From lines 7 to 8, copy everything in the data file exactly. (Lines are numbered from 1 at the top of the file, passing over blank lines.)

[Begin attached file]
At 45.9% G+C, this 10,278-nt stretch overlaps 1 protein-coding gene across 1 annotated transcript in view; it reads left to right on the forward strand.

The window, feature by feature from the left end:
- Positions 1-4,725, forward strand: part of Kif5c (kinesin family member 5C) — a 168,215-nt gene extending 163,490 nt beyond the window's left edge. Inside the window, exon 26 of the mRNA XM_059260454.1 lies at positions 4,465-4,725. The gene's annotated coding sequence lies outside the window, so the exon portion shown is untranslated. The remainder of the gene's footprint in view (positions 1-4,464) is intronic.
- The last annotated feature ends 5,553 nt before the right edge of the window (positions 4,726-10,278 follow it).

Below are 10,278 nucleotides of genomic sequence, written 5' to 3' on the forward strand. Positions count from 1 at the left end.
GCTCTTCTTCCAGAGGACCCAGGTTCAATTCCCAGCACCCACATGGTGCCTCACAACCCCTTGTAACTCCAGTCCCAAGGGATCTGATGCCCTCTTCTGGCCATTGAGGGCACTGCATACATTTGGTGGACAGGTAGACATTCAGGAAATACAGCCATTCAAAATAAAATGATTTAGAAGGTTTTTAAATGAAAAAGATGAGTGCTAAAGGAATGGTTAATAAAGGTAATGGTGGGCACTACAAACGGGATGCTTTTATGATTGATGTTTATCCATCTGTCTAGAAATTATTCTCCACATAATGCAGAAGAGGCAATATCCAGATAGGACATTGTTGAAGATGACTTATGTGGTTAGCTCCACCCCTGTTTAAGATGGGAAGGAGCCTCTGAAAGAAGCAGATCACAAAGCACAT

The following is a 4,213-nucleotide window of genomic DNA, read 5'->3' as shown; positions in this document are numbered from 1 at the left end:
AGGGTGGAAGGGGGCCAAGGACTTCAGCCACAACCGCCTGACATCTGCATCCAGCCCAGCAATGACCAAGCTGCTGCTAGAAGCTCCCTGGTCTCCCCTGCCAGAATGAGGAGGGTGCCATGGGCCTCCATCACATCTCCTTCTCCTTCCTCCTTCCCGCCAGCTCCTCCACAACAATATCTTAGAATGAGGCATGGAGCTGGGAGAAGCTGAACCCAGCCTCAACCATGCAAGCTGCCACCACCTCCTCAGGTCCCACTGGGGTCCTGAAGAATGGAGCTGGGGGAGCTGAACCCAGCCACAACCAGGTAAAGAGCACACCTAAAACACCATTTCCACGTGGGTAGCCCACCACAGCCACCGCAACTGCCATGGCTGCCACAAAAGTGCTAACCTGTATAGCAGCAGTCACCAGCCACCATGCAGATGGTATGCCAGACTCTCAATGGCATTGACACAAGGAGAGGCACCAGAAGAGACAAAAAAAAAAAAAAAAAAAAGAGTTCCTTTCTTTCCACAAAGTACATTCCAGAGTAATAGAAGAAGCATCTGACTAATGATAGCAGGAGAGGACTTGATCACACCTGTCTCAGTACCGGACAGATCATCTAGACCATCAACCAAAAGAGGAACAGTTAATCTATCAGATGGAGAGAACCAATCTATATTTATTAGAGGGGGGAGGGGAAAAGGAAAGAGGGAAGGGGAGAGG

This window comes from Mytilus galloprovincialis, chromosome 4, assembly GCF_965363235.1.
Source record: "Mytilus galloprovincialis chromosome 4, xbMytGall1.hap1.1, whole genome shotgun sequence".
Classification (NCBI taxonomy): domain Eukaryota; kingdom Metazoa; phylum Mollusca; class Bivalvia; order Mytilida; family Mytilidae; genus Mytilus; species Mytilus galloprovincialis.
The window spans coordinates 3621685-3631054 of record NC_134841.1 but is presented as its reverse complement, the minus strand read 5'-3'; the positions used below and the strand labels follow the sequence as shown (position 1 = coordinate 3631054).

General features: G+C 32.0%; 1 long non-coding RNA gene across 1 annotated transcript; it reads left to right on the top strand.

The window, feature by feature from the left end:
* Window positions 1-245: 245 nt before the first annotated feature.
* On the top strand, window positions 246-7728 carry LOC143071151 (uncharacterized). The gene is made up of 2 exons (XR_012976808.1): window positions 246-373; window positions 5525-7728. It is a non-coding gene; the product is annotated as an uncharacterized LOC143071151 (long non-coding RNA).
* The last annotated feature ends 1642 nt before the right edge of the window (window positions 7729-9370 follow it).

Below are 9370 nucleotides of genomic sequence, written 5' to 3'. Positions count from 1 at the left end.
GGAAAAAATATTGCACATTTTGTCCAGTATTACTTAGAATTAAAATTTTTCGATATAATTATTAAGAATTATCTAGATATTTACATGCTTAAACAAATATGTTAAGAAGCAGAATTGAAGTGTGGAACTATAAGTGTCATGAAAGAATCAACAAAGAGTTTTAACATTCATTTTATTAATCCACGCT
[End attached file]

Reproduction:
The following is a 4,213-nucleotide window of genomic DNA, read 5'->3' as shown; positions in this document are numbered from 1 at the left end:
AGGGTGGAAGGGGGCCAAGGACTTCAGCCACAACCGCCTGACATCTGCATCCAGCCCAGCAATGACCAAGCTGCTGCTAGAAGCTCCCTGGTCTCCCCTGCCAGAATGAGGAGGGTGCCATGGGCCTCCATCACATCTCCTTCTCCTTCCTCCTTCCCGCCAGCTCCTCCACAACAATATCTTAGAATGAGGCATGGAGCTGGGAGAAGCTGAACCCAGCCTCAACCATGCAAGCTGCCACCACCTCCTCAGGTCCCACTGGGGTCCTGAAGAATGGAGCTGGGGGAGCTGAACCCAGCCACAACCAGGTAAAGAGCACACCTAAAACACCATTTCCACGTGGGTAGCCCACCACAGCCACCGCAACTGCCATGGCTGCCACAAAAGTGCTAACCTGTATAGCAGCAGTCACCAGCCACCATGCAGATGGTATGCCAGACTCTCAATGGCATTGACACAAGGAGAGGCACCAGAAGAGACAAAAAAAAAAAAAAAAAAAAGAGTTCCTTTCTTTCCACAAAGTACATTCCAGAGTAATAGAAGAAGCATCTGACTAATGATAGCAGGAGAGGACTTGATCACACCTGTCTCAGTACCGGACAGATCATCTAGACCATCAACCAAAAGAGGAACAGTTAATCTATCAGATGGAGAGAACCAATCTATATTTATTAGAGGGGGGAGGGGAAAAGGAAAGAGGGAAGGGGAGAGG